SAN FRANCISCO (KGO) -- It's a tweet heard 'round the world and now causing friction at a make-or-break moment for Team USA at the World Cup.
Ahead of the team's critical game against Iran on Tuesday, the United States Soccer Federation posted this now-deleted tweet that included an image of the Iranian flag without the emblem of the Islamic Republic.
The move which led to calls by Iran's state media for the U.S. to be kicked out of the games - was meant to be a sign of solidarity with Iranian protesters.
Liz Kreutz: "Do you think that was the right move?"
Nima Rahimi: "Personally, yeah. I think it was the right move."
Kamran Amintaheri: "Absolutely that was a good move. U.S. national team kudos to them."
Kamran Amintaheri and Nima Rahimi are Iranian-Americans in the Bay Area. Both have helped organize local rallies, including a human chain, in support of the protesters in Iran.
The demonstrations began in September after the death of 22-year-old Mahsa Amini in Iran who died in police custody for allegedly violating the country's hijab laws.
"We're all trying to find ways to show solidarity with the women, the men, the children, the folks that are fighting for their freedom on the ground in Iran and the U.S. federation did their part in showing their solidarity with the people," said Rahimi.
Although the U.S. Soccer Federation took down the tweet, Rahimi and Amintaheri say the game between the two countries is a chance to raise awareness of the situation in Iran.
With the world watching, they hope Team USA will do something to show support.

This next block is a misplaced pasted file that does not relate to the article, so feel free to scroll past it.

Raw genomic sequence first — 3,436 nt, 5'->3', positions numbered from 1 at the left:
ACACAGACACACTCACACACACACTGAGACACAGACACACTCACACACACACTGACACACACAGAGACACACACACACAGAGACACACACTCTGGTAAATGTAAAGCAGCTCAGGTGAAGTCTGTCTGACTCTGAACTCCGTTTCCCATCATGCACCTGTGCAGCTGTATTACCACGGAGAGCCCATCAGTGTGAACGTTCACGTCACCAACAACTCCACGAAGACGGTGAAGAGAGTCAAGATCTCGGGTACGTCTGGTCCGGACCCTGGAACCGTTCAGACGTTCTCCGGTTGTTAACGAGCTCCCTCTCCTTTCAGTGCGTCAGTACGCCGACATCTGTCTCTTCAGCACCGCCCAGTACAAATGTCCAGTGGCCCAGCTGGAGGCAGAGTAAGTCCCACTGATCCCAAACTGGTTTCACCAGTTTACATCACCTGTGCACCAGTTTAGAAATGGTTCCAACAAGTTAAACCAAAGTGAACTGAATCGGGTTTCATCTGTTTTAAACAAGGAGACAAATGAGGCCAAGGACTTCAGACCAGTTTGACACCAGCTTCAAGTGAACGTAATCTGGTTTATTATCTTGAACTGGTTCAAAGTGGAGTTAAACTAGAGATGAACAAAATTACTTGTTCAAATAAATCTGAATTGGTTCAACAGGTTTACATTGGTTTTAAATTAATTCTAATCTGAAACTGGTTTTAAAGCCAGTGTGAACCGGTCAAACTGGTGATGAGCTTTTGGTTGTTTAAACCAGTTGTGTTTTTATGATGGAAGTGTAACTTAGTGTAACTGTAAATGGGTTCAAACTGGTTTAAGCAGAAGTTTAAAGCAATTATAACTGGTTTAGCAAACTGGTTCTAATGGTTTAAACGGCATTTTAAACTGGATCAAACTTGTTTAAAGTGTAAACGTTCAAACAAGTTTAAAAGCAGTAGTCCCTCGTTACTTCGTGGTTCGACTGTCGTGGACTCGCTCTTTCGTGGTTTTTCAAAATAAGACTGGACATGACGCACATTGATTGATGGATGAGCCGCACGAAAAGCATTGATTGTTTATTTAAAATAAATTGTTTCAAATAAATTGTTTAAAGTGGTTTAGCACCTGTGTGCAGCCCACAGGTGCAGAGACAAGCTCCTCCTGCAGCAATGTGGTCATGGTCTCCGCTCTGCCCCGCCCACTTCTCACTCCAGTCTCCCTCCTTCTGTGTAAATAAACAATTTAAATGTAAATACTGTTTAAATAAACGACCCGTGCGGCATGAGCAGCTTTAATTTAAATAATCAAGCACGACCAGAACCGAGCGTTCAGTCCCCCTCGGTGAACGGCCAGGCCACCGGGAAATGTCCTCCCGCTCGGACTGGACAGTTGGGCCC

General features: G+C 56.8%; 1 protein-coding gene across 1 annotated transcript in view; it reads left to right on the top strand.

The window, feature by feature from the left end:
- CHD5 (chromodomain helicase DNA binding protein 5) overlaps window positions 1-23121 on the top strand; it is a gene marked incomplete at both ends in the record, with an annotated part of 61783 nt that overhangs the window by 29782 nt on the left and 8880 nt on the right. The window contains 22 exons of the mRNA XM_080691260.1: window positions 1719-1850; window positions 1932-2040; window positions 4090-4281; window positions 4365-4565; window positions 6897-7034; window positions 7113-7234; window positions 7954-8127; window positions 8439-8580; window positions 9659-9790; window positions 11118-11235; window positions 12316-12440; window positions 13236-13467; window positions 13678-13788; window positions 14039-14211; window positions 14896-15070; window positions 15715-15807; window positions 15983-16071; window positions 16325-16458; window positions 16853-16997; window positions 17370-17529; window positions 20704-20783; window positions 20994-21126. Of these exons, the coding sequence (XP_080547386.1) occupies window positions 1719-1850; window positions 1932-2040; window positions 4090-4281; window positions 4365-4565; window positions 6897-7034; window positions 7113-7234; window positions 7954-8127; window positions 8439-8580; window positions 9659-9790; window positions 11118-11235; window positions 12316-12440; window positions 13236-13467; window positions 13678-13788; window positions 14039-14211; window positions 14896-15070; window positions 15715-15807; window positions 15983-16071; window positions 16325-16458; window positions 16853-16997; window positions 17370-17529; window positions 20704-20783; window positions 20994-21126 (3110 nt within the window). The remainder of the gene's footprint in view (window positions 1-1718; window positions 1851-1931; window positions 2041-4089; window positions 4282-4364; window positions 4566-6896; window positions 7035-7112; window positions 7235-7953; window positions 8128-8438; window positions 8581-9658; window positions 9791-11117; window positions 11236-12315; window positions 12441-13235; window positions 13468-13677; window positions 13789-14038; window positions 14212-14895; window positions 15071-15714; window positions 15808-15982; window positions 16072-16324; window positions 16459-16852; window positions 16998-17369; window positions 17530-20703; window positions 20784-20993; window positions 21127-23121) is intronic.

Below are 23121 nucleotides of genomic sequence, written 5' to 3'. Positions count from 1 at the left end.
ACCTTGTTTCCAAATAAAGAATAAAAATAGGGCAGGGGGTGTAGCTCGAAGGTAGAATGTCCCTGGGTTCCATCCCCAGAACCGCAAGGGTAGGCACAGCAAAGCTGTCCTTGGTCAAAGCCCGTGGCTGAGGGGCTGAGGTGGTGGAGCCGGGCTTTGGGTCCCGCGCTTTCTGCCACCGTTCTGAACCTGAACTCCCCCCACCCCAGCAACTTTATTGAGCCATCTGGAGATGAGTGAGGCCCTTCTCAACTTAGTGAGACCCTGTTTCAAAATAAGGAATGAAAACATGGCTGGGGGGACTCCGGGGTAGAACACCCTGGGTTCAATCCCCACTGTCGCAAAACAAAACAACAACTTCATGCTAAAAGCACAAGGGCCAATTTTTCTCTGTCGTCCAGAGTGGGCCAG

"We want to see some action, some gesture to support the Iranians to show that the world is listening to you, they're watching you," said Amintaheri.
Amintaheri will be watching from home but he has friends from the Bay Area that are currently in Qatar where they've been protesting the Iranian government from inside the World Cup stands. Among them are Mehdi Mirabian and Karina Mann of San Jose who told us they've been harassed and followed and had their items confiscated.
"We are under pretty extreme surveillance at this point. We've had people following us. Scary-looking people," said Mirabian.
"They would go confiscate any items that they thought at words like 'women, life, freedom' or a flag that used to be present before the current regime was in power," said Mann.
Despite the tensions, they plan to attend the U.S.-Iran game Tuesday. They're thinking of forming a human chain.
Anything to amplify the voices of those silenced in Iran.
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